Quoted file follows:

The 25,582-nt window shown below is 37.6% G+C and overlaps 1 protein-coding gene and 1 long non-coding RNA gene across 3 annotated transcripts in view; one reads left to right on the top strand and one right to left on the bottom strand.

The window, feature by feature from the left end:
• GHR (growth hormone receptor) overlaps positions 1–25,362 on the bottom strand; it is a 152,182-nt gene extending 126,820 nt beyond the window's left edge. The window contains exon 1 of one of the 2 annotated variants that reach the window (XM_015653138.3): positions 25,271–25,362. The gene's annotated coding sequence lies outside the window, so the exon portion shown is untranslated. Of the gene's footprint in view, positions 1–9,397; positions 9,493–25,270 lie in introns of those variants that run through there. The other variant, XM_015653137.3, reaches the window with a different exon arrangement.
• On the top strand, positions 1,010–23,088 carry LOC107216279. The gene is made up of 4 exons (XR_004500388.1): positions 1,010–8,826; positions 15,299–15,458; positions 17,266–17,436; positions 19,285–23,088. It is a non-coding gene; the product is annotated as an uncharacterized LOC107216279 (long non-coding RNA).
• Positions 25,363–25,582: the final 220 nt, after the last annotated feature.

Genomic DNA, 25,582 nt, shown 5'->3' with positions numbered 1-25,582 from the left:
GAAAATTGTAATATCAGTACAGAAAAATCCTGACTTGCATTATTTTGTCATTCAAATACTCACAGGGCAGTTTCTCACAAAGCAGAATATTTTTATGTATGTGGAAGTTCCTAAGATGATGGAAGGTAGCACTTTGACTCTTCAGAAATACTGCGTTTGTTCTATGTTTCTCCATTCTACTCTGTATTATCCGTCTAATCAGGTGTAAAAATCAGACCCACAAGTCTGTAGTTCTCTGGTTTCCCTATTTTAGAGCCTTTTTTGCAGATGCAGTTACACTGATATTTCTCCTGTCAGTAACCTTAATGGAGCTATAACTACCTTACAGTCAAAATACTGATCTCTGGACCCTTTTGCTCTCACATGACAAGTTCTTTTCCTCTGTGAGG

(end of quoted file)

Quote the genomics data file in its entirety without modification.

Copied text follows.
The 25,582-nt window shown below is 37.6% G+C and overlaps 1 protein-coding gene and 1 long non-coding RNA gene across 3 annotated transcripts in view; one reads left to right on the top strand and one right to left on the bottom strand.

The window, feature by feature from the left end:
• GHR (growth hormone receptor) overlaps positions 1–25,362 on the bottom strand; it is a 152,182-nt gene extending 126,820 nt beyond the window's left edge. The window contains exon 1 of one of the 2 annotated variants that reach the window (XM_015653138.3): positions 25,271–25,362. The gene's annotated coding sequence lies outside the window, so the exon portion shown is untranslated. Of the gene's footprint in view, positions 1–9,397; positions 9,493–25,270 lie in introns of those variants that run through there. The other variant, XM_015653137.3, reaches the window with a different exon arrangement.
• On the top strand, positions 1,010–23,088 carry LOC107216279. The gene is made up of 4 exons (XR_004500388.1): positions 1,010–8,826; positions 15,299–15,458; positions 17,266–17,436; positions 19,285–23,088. It is a non-coding gene; the product is annotated as an uncharacterized LOC107216279 (long non-coding RNA).
• Positions 25,363–25,582: the final 220 nt, after the last annotated feature.

Genomic DNA, 25,582 nt, shown 5'->3' with positions numbered 1-25,582 from the left:
GAAAATTGTAATATCAGTACAGAAAAATCCTGACTTGCATTATTTTGTCATTCAAATACTCACAGGGCAGTTTCTCACAAAGCAGAATATTTTTATGTATGTGGAAGTTCCTAAGATGATGGAAGGTAGCACTTTGACTCTTCAGAAATACTGCGTTTGTTCTATGTTTCTCCATTCTACTCTGTATTATCCGTCTAATCAGGTGTAAAAATCAGACCCACAAGTCTGTAGTTCTCTGGTTTCCCTATTTTAGAGCCTTTTTTGCAGATGCAGTTACACTGATATTTCTCCTGTCAGTAACCTTAATGGAGCTATAACTACCTTACAGTCAAAATACTGATCTCTGGACCCTTTTGCTCTCACATGACAAGTTCTTTTCCTCTGTGAGG